Count me a heretic.  I don't track categories.  Actually, I NEVER have.  I'm a believer in the un-budget approach.  Give yourself an allowance and stick to it.  Otherwise, buy any damn thing you please.
I like this! Glad it worked for someone else. "The Millionaire Next Door" called this method "artificial scarcity" by paying yourself first. Makes it sound like a much more sophisticated method when someone comes up talking a bunch of noise about budgeting.

We do this, but without the artificial scarcity of paying yourself first, or giving ourselves an allowance, or anything like that.

I'm a big believer in paying yourself last. 
We are two former teachers who accumulated a bunch of real estate, retired at 29, and now travel the world full time with a kid.
If you want to know more about me, or how we did that, or see lots of pictures, this Business Insider profile tells our story pretty well.
We (occasionally) blog at AdventuringAlong.com.
You can also read my forum "Journal."

liberty53

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Re: Tracking Spending Post-FIRE
« Reply #66 on: July 08, 2017, 10:41:01 PM »
I FIRE'd last year and have been tracking less frequently than I did pre-FIRE.

One thing to keep in mind is that even if one decides not to track expenses as frequently or at all post FIRE, it's probably a good idea to at least preserve the system and data for tracking that was used pre-FIRE.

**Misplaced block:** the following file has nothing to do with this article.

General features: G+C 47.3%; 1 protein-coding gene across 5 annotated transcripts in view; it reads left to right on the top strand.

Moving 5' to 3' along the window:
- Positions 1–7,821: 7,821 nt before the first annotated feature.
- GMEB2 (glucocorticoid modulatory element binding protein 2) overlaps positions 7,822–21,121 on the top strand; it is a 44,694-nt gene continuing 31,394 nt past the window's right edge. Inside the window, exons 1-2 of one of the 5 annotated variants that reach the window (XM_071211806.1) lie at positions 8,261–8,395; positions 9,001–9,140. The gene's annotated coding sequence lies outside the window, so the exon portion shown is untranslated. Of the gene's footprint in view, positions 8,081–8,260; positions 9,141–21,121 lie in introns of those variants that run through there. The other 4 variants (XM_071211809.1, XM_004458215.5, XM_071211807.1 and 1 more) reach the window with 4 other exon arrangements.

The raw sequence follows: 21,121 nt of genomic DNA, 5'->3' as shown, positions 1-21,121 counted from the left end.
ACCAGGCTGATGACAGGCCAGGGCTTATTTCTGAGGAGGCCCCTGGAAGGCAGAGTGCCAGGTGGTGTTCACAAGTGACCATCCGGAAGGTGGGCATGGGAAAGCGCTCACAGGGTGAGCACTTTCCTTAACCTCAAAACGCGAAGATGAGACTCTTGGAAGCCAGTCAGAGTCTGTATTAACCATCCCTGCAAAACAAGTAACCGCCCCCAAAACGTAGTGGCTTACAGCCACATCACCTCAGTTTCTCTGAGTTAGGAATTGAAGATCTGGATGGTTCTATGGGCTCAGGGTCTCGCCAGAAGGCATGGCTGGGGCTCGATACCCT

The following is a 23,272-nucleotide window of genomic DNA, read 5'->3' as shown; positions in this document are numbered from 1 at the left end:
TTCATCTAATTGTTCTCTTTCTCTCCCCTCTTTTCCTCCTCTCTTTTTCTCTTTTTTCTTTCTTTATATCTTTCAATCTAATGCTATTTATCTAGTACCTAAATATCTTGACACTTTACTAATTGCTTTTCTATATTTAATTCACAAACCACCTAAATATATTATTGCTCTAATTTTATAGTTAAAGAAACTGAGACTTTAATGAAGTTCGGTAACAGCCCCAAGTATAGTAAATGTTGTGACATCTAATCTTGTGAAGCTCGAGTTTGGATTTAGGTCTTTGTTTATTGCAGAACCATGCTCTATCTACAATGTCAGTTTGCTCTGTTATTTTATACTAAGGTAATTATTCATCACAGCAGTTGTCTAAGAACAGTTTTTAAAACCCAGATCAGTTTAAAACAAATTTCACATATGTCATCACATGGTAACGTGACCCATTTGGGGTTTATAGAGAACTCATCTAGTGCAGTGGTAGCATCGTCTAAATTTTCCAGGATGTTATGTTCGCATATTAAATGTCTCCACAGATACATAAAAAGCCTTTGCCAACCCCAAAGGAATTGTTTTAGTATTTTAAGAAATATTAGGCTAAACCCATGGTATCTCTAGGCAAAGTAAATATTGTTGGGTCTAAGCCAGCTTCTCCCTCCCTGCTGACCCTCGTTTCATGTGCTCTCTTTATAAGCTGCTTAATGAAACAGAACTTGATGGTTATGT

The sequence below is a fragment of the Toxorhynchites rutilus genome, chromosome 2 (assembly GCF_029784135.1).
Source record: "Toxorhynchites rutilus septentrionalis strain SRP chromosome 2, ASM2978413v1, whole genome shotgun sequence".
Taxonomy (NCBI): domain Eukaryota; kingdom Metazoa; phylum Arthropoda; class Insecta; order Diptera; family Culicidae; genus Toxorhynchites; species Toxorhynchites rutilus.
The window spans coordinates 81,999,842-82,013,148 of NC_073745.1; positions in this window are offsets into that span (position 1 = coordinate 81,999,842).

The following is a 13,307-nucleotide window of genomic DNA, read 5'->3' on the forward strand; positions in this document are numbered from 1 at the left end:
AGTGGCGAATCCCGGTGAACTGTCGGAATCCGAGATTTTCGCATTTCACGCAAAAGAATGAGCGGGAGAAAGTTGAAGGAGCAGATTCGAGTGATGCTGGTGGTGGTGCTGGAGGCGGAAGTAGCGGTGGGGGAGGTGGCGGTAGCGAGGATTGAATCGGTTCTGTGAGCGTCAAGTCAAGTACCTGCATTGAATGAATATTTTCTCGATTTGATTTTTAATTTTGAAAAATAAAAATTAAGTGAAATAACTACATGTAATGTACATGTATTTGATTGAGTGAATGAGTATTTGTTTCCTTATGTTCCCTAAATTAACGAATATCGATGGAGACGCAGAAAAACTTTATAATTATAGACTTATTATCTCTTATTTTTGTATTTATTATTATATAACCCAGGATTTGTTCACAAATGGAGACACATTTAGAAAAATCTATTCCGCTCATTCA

For example, I tend to try to put as much as I can on credit cards for a number of reasons, one of them being the fairly good classification of expenses provided by credit card companies. If I switched to a lot of cash spending I would lose detail necessary to understand my spending. Expense surprises do happen, and it's best to be able to figure out what happened if necessary.

I just looked at my six month expenses and I'm running a little hotter than expected due to travel and gifts. Without the data I would feel a little uncomfortable not being able to do the analysis.


zinethstache

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Re: Tracking Spending Post-FIRE
« Reply #67 on: July 22, 2017, 12:44:23 PM »
I counted every penny until OMY syndrome hit. I sort of lost interest in monitoring our budget as we focused on huge life changes in preparation for FIRE.

Now in FIRE since we've turned our lived upside down I find I am back to being excited to monitor the budget again:) It is a new world and I am having to make many adjustments (all for the good, having to adjust down in most cases and up in a others).

I suspect after we get to know our new spending habits that I will not be as diligent, however now our lives are very simple so it is very easy to track the fewer transactions in Mint.